The Product Tree Game: Our Favorite Way To Prioritize Features
One of your biggest jobs as a product manager is to translate what feels like a million inputs flying in from across the company into one cohesive product roadmap. Just one.
To help you with this, we want to share a useful product management template with you today: The Product Tree Game.
The Product Tree game is a feature prioritization technique developed by our friends at Innovation Games. We’re sharing it with you today because it’s a productive way to work out priorities as a team. During this game, everyone gets a chance to bring up the priorities they feel are important for the future of the product. But which priorities will win?
You’ll want to set aside an entire morning or afternoon for this riveting afternoon of discussion, debate and group prioritization.
Here’s an easy how-to guide on running your own session.
How to run your session of the Product Tree Game
What you’ll need
- The Product Tree template (download below)
- Post-its (these leaf-shaped post-its are perfect)
- A whole afternoon
- Coffee? Can’t hurt.
Step 1: Print our product tree template
The Product Tree is what you’ll use to run your session. It consists of four elements:
- The trunk represents the core features already in your products.
- The branches are feature branches. Optionally, you can increase the thickness of branches that are more important.
- The leaves are individual features that the workshop participants will place on the branches. The closer the leaves are to the trunk, the closer they are to being delivered.
- The roots represent the infrastructure that supports your product. As with any tree, the bigger it gets, the more support it needs from its roots – so remember your technology as you expand your feature list.
Get the free Product Tree template
How you fill out this tree depending on the kind of product you want to build. If you want to focus on one area, your product
Step 2: Prepare your leaves
Print out all the features you already have in your product, or want to add to your product. Or, write them down on post-it notes. Also make sure to have plenty of empty post-it notes at hand for adding new ideas!
Step 3: Get your group together
Anyone can play this game. The more kinds of stakeholders you involve, the richer the output. It becomes especially interesting if you get customers involved in placing new features on the branches according to which they would most like to see in your product.
If you have more than 10 people joining in, prepare multiple sets of trees and leaves – ideally, you will have 4-10 people working on one single tree. This includes one observer per tree, whose role it is to ask the participants to clarify what they mean if there’s anything ambiguous on the tree.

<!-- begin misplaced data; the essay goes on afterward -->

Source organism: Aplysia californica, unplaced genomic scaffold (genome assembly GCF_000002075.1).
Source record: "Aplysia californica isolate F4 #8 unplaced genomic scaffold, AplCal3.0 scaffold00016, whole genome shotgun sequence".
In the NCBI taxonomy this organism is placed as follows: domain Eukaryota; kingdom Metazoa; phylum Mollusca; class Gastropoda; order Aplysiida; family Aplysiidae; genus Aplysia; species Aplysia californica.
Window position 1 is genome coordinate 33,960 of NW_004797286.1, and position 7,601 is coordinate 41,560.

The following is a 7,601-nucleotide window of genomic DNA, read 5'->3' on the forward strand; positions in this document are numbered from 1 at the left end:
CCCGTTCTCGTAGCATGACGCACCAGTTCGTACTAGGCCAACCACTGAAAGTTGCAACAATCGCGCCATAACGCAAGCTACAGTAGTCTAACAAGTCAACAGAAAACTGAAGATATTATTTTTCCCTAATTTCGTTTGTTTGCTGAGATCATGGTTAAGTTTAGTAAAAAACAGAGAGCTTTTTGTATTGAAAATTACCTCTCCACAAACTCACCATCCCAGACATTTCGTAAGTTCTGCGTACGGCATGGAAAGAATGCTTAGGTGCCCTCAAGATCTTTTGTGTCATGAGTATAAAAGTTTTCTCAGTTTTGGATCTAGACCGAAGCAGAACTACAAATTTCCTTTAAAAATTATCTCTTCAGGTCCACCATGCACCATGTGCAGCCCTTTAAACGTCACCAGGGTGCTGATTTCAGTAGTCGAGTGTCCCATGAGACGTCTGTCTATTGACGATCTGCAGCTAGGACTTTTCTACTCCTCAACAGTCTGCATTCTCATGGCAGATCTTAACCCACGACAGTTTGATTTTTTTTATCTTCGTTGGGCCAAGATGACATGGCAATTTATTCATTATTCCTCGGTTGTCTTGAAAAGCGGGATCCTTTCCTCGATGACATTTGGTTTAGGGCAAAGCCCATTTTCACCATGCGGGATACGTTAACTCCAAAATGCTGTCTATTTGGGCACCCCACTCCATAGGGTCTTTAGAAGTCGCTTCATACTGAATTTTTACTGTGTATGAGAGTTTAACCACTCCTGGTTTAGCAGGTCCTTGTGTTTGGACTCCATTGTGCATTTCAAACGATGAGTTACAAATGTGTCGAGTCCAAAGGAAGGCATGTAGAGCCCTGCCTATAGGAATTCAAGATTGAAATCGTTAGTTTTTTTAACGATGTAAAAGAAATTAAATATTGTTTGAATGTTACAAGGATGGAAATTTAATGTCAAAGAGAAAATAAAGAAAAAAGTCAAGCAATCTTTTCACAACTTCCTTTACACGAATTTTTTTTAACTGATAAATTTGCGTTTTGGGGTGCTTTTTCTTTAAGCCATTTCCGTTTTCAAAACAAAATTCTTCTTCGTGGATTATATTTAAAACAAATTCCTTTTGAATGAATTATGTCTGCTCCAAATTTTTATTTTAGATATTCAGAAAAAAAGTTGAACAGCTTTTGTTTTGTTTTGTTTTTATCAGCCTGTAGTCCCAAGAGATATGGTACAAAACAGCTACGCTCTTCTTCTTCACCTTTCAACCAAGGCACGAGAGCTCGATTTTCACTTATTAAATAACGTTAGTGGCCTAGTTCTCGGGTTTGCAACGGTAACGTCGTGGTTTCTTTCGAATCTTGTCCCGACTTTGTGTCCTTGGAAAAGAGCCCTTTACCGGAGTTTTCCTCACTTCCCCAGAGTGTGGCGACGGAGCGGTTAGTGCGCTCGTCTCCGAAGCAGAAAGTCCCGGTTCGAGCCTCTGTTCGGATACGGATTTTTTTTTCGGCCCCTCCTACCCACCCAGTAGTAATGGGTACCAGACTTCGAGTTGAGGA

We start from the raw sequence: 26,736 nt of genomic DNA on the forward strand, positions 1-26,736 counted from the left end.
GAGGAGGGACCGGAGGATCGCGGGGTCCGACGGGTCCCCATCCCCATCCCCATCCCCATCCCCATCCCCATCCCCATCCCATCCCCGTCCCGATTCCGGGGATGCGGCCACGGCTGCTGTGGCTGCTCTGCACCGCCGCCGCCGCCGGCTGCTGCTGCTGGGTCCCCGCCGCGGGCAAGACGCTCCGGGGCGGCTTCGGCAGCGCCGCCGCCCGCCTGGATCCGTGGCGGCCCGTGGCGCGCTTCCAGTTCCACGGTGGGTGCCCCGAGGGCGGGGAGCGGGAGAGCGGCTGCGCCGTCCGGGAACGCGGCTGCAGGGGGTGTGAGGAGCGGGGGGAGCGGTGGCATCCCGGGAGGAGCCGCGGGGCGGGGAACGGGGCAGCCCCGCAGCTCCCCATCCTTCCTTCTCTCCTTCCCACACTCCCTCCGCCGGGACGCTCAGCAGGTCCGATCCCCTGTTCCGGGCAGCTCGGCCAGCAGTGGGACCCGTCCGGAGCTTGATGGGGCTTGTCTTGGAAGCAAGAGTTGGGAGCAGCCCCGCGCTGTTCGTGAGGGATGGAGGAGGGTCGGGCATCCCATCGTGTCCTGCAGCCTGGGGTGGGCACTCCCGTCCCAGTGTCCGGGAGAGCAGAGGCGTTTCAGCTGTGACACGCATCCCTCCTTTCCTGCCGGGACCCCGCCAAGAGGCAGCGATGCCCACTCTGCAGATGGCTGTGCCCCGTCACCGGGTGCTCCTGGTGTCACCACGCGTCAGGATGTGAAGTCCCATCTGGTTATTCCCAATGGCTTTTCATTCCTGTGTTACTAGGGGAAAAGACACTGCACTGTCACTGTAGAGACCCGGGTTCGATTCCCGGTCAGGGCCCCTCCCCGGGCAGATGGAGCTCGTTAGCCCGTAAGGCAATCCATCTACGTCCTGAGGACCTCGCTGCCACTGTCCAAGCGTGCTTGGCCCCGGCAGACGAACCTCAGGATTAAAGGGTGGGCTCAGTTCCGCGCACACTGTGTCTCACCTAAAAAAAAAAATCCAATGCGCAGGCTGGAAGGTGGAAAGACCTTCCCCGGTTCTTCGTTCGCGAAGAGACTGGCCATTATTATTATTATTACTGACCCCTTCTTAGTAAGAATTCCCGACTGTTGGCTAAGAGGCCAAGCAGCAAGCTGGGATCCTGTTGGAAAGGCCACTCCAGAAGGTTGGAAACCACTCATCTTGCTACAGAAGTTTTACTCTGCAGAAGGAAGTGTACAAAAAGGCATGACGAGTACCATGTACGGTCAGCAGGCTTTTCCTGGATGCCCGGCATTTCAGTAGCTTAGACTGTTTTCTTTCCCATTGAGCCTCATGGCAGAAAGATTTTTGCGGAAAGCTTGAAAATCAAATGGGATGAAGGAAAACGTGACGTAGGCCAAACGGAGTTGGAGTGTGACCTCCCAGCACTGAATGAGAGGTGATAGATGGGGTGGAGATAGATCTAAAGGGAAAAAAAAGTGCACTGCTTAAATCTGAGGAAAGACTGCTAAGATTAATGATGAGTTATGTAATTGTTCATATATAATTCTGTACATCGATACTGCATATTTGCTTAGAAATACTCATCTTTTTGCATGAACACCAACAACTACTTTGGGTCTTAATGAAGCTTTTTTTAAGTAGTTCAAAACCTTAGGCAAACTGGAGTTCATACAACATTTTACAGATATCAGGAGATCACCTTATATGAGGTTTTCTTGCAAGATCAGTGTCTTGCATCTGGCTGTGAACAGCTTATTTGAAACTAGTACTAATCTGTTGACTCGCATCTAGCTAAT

Step 4: Prune your product tree
Now the fun begins – like green-thumbed gardeners, get cracking on pruning the tree!
Here are some pointers on how to have a productive and fun session:
- Personalize the tree to stimulate creativity. For instance, participants can add their own little markers to their ideas, or draw hearts around the features they really love.
- Remember that significance of where leaves are placed. The closer the leaves are to the trunk, the more near-term they are. Leaves closest to the trunk are existing features, while leaves on the outer edges of your canopy represent the long-term future.
- Don’t hesitate to use lines to show links or dependencies between features.
- Don’t worry too much if the tree becomes unbalanced, usually, the group participants or the observer will bring this up naturally.
- Take pictures of the development of the tree(s) – this is useful for the review process.
Step 5: Present and review internally
At the end of the session, present your tree (or multiple trees if you worked in groups). Encourage everyone to ask questions and discuss. Often, more ideas will come up during this process, or leaves will be shuffled around.
Once you’re all packed up, take your product tree and the pictures you took and compare them against your current product roadmap. Useful questions to ask are:
- Which “prepared features” got pruned? Especially if you’re working directly with customers, you might find that a much-loved feature is actually dispensable in the eyes of the user.
- Do the trees retain their general shape? If you’re seeing an obvious imbalance – such as lots of leaves on one branch – this could be a signal that your users aren’t aware of (perception problem) or interested in (product/market fit problem) a whole feature set in your product.
- Are you growing your product fast enough? If there are a lot of leaves close to the trunk, you may not be releasing new features fast enough; whereas lots of leaves on the outside shows that they’re looking for great things in the future.
- What does your root system need to look like? If your customers are changing aspects of your infrastructure, it’s likely of critical significance to them to establish trust in the longevity of your product.
This brings us to the end of this how-to. For more on how to use this information when you’re creating a product roadmap, keep an eye out for a follow-up post coming soon!